A celebration of small miracles.

READ REVIEW

SEA GLASS SUMMER

“Some years ago, a boy named Thomas” spends a summer collecting fragments of sea glass and dreaming of their origins.

Photorealistic watercolor illustrations depict both mid-20th-century Maine’s dappled rocks, glinting waters, and lucid sunlight and also a grandmother’s entreating, tender smile and a grandson’s eager, earnest eyes. Thomas skips rocks and scans the shore, wholly absorbed in exploration, discovery, and imaginative play. His grandfather’s magnifying glass brings the bits and pieces given up by the ocean into focus. These masterful, moving watercolor pictures transmit feelings and features so faithfully they feel somehow deeply personal. The boy’s dreams, which trace his various sea-glass finds back to the events that made them shards in the ocean, appear as full-bleed, double-page spreads in gradations of gray. Even though set in the monochromatic past, these historical scenes (a ship’s christening, a schooner tossed in a tempest’s fury) still appear startlingly clear, specific, and realistic. Young readers might play with the idea that Thomas’ dreams transmit actual historical events, turning this inexplicable impossibility over in their minds again and again like a piece of glass tumbling in the tide. When a present-day girl hands her Papaw Tom a piece of clear sea glass she finds, one that could have come from a broken magnifying glass decades before, the past and present converge. Thomas and his family all present white.

A celebration of small miracles. (Picture book. 5-10)

Pub Date: May 14, 2019

ISBN: 978-0-7636-8443-3

Page Count: 32

Publisher: Candlewick

Review Posted Online: March 17, 2019

Kirkus Reviews Issue: April 1, 2019

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Fun but earnest, this rhyming romp reminds readers that one young person can make a difference.

SOFIA VALDEZ, FUTURE PREZ

From the Questioneers series

Sofia Valdez proves that community organizers of any age can have a positive impact.

After a trash-heap eyesore causes an injury to her beloved abuelo, Sofia springs into action to bring big change to her neighborhood. The simple rhymes of the text follow Sofia on her journey from problem through ideas to action as she garners community support for an idyllic new park to replace the dangerous junk pile. When bureaucracy threatens to quash Sofia’s nascent plan, she digs deep and reflects that “being brave means doing the thing you must do, / though your heart cracks with fear. / Though you’re just in Grade Two.” Sofia’s courage yields big results and inspires those around her to lend a hand. Implied Latinx, Sofia and her abuelo have medium brown skin, and Sofia has straight brown hair (Abuelo is bald). Readers will recognize Iggy Peck, Rosie Revere, and Ada Twist from Beaty’s previous installments in the Questioneers series making cameo appearances in several scenes. While the story connects back to the title and her aptitude for the presidency in only the second-to-last sentence of the book, Sofia’s leadership and grit are themes throughout. Roberts’ signature illustration style lends a sense of whimsy; detailed drawings will have readers scouring each page for interesting minutiae.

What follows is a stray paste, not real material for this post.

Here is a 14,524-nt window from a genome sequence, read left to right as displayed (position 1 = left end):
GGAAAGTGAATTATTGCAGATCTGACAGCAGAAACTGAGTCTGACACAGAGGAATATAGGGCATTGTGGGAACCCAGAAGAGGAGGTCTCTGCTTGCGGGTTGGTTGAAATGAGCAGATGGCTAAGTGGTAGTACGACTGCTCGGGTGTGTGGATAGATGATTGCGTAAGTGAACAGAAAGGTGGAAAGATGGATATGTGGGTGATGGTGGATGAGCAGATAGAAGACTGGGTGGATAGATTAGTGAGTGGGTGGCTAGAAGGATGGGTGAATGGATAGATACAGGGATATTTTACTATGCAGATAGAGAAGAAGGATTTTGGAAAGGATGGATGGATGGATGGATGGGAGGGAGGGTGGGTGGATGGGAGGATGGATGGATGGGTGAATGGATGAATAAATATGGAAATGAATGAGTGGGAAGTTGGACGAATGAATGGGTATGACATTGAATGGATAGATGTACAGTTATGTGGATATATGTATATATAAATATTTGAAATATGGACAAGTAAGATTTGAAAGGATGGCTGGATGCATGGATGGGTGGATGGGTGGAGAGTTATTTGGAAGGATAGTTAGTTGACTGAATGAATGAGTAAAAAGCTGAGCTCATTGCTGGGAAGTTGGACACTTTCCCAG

Fun but earnest, this rhyming romp reminds readers that one young person can make a difference. (Picture book. 5-8)

Pub Date: Nov. 5, 2019

ISBN: 978-1-4197-3704-6

Page Count: 40

Publisher: Abrams

Review Posted Online: Nov. 24, 2019

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Less pathological than Love You Forever but aimed at the same audience.

ONE MORE HUG

The reassurance of “one more hug” allows a little boy to take on fears, new challenges, and responsibilities as he grows into an older boy, adolescent, and finally young man.

Graceful gouache paintings delineate a child’s progress, from coping with the fear of a storm and a broken toy through the first time on a school bus, growing older and learning to climb a tree, ride a bike, play soccer, training with the track team, and, ultimately, driving away to life on his own. All the while, Mama is there to provide support and love, always with a special hug. Related in the past tense by Mama, the narrative reflects a nostalgic remembrance yet conveys the constant unbreakable bond between mother and child. “But even though you were older, you were still my boy. And you asked for… // one more hug before your big performance.” In a final sentimental reflection, Mama wonders if her now-adult son understands her pride and love for him and is happily rewarded with a surprise visit and “one more hug.” Children will enjoy reviewing the relatable illustrations of a growing child’s activities; however, it’s parents who will undoubtedly identify with the emotions. According to the author’s note, the intent is to assure parents that sons should be allowed to express their feelings. Both Mama and son are white.

Less pathological than Love You Forever but aimed at the same audience. (Picture book. 5-10)

Pub Date: Nov. 12, 2019

ISBN: 978-1-5344-2971-0

Page Count: 40

Publisher: Aladdin

Review Posted Online: July 14, 2019

Kirkus Reviews Issue: Aug. 1, 2019

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